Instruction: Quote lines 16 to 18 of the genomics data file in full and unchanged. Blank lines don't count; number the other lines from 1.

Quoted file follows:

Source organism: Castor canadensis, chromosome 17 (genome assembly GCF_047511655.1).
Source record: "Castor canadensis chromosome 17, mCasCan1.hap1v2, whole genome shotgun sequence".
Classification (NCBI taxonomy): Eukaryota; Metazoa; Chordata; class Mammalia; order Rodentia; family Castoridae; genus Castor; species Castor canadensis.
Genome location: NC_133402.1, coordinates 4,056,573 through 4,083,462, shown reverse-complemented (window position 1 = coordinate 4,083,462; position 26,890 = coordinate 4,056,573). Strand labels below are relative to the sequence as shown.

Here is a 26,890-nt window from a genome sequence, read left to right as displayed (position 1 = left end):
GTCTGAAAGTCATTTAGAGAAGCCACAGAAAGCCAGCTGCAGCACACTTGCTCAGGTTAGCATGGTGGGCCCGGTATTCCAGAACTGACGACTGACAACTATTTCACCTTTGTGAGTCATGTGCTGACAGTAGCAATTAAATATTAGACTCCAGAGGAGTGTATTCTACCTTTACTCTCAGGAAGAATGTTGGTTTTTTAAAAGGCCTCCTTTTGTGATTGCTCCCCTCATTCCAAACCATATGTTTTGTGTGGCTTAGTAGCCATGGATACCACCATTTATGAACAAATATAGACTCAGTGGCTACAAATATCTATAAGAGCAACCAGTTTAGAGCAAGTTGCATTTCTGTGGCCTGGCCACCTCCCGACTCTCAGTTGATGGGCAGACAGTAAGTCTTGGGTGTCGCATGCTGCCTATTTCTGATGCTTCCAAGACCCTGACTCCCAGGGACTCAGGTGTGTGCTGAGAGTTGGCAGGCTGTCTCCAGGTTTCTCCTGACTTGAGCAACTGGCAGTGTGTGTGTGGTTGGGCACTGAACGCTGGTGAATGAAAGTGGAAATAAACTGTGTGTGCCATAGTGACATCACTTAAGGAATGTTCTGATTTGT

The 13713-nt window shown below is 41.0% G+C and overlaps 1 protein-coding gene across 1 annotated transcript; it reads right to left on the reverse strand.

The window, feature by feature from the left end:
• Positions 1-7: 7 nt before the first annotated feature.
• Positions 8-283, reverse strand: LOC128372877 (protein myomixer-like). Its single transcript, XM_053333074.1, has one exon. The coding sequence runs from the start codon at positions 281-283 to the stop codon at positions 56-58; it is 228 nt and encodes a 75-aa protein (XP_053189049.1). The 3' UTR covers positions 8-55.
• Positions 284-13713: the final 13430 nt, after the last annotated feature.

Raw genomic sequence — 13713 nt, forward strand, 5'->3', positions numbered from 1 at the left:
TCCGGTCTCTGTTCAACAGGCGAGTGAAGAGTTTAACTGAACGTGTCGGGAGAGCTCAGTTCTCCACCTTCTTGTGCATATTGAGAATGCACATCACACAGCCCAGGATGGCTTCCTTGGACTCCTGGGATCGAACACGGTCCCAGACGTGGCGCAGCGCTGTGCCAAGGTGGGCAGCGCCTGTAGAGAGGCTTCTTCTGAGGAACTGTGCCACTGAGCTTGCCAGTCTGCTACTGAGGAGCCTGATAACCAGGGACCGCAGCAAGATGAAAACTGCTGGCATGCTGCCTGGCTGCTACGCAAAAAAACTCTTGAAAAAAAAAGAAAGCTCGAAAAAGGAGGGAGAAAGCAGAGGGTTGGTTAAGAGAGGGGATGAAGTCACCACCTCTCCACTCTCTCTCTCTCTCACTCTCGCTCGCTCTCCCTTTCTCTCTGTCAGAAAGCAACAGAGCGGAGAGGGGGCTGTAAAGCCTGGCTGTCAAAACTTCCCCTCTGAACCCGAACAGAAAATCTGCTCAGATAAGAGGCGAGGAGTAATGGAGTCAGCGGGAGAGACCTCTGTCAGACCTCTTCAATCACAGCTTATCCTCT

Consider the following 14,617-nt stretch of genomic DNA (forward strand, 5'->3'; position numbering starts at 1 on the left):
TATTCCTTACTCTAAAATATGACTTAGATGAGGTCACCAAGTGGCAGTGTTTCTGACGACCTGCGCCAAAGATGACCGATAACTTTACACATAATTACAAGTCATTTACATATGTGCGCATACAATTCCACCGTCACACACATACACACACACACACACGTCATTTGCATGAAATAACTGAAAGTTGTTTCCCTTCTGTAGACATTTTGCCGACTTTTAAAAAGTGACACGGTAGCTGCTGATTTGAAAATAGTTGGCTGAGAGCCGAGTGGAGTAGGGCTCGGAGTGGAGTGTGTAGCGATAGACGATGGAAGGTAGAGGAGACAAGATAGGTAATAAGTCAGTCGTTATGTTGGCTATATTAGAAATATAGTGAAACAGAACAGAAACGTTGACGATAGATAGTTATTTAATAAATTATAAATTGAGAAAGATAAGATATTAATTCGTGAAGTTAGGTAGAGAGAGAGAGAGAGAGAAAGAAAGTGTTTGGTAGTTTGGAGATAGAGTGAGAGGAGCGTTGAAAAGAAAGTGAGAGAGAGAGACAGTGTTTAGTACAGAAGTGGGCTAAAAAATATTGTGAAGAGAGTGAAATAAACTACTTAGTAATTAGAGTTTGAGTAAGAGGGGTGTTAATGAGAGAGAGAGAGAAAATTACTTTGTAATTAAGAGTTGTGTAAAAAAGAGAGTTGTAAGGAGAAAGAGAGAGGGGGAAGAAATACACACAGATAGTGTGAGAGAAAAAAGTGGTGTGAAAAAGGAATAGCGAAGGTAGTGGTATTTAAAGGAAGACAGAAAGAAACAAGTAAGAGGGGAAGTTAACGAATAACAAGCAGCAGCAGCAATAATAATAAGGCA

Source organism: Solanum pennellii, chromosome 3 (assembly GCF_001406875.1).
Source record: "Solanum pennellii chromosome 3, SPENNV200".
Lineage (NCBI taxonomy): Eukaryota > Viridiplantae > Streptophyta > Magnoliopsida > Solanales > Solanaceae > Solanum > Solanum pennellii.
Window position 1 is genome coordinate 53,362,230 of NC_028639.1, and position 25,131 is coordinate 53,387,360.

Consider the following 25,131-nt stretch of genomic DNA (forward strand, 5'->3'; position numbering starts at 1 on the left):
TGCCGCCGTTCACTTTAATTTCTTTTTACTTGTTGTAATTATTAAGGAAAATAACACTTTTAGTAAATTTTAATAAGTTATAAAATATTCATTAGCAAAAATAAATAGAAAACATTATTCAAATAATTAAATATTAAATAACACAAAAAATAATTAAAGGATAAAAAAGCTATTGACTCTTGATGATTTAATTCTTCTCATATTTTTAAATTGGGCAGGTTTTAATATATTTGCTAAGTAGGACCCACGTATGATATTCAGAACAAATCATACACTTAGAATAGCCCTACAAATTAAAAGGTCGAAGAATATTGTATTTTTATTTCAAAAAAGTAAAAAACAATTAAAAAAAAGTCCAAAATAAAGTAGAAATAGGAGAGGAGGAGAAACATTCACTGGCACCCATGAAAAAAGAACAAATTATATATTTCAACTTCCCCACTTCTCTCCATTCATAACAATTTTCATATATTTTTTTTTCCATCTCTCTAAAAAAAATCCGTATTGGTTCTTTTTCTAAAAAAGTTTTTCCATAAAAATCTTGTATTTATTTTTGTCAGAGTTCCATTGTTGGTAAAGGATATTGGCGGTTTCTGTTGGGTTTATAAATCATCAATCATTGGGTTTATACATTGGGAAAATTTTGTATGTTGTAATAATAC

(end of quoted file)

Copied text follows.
Source organism: Solanum pennellii, chromosome 3 (assembly GCF_001406875.1).
Source record: "Solanum pennellii chromosome 3, SPENNV200".
Lineage (NCBI taxonomy): Eukaryota > Viridiplantae > Streptophyta > Magnoliopsida > Solanales > Solanaceae > Solanum > Solanum pennellii.